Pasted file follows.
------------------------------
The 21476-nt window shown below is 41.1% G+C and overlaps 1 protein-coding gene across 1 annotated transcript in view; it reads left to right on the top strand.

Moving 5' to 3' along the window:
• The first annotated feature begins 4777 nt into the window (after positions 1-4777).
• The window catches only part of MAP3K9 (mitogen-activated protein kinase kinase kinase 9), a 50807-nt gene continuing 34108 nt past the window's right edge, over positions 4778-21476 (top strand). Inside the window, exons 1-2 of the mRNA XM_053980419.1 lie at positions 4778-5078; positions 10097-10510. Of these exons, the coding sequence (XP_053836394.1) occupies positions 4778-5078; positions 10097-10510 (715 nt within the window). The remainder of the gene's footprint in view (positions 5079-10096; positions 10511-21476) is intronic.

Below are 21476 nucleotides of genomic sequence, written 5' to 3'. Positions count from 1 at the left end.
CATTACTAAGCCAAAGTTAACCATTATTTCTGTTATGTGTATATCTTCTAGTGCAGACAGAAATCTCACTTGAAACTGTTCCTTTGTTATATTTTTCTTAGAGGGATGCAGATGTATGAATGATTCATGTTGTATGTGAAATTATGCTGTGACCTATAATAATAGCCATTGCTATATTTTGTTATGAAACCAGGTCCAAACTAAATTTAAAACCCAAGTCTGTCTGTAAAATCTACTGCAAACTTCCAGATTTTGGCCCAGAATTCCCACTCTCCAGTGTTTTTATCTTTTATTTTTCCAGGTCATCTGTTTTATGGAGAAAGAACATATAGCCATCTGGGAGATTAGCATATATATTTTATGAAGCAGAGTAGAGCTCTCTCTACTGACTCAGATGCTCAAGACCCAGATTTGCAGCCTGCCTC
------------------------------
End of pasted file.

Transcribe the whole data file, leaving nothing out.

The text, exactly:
The 21476-nt window shown below is 41.1% G+C and overlaps 1 protein-coding gene across 1 annotated transcript in view; it reads left to right on the top strand.

Moving 5' to 3' along the window:
• The first annotated feature begins 4777 nt into the window (after positions 1-4777).
• The window catches only part of MAP3K9 (mitogen-activated protein kinase kinase kinase 9), a 50807-nt gene continuing 34108 nt past the window's right edge, over positions 4778-21476 (top strand). Inside the window, exons 1-2 of the mRNA XM_053980419.1 lie at positions 4778-5078; positions 10097-10510. Of these exons, the coding sequence (XP_053836394.1) occupies positions 4778-5078; positions 10097-10510 (715 nt within the window). The remainder of the gene's footprint in view (positions 5079-10096; positions 10511-21476) is intronic.

Below are 21476 nucleotides of genomic sequence, written 5' to 3'. Positions count from 1 at the left end.
CATTACTAAGCCAAAGTTAACCATTATTTCTGTTATGTGTATATCTTCTAGTGCAGACAGAAATCTCACTTGAAACTGTTCCTTTGTTATATTTTTCTTAGAGGGATGCAGATGTATGAATGATTCATGTTGTATGTGAAATTATGCTGTGACCTATAATAATAGCCATTGCTATATTTTGTTATGAAACCAGGTCCAAACTAAATTTAAAACCCAAGTCTGTCTGTAAAATCTACTGCAAACTTCCAGATTTTGGCCCAGAATTCCCACTCTCCAGTGTTTTTATCTTTTATTTTTCCAGGTCATCTGTTTTATGGAGAAAGAACATATAGCCATCTGGGAGATTAGCATATATATTTTATGAAGCAGAGTAGAGCTCTCTCTACTGACTCAGATGCTCAAGACCCAGATTTGCAGCCTGCCTC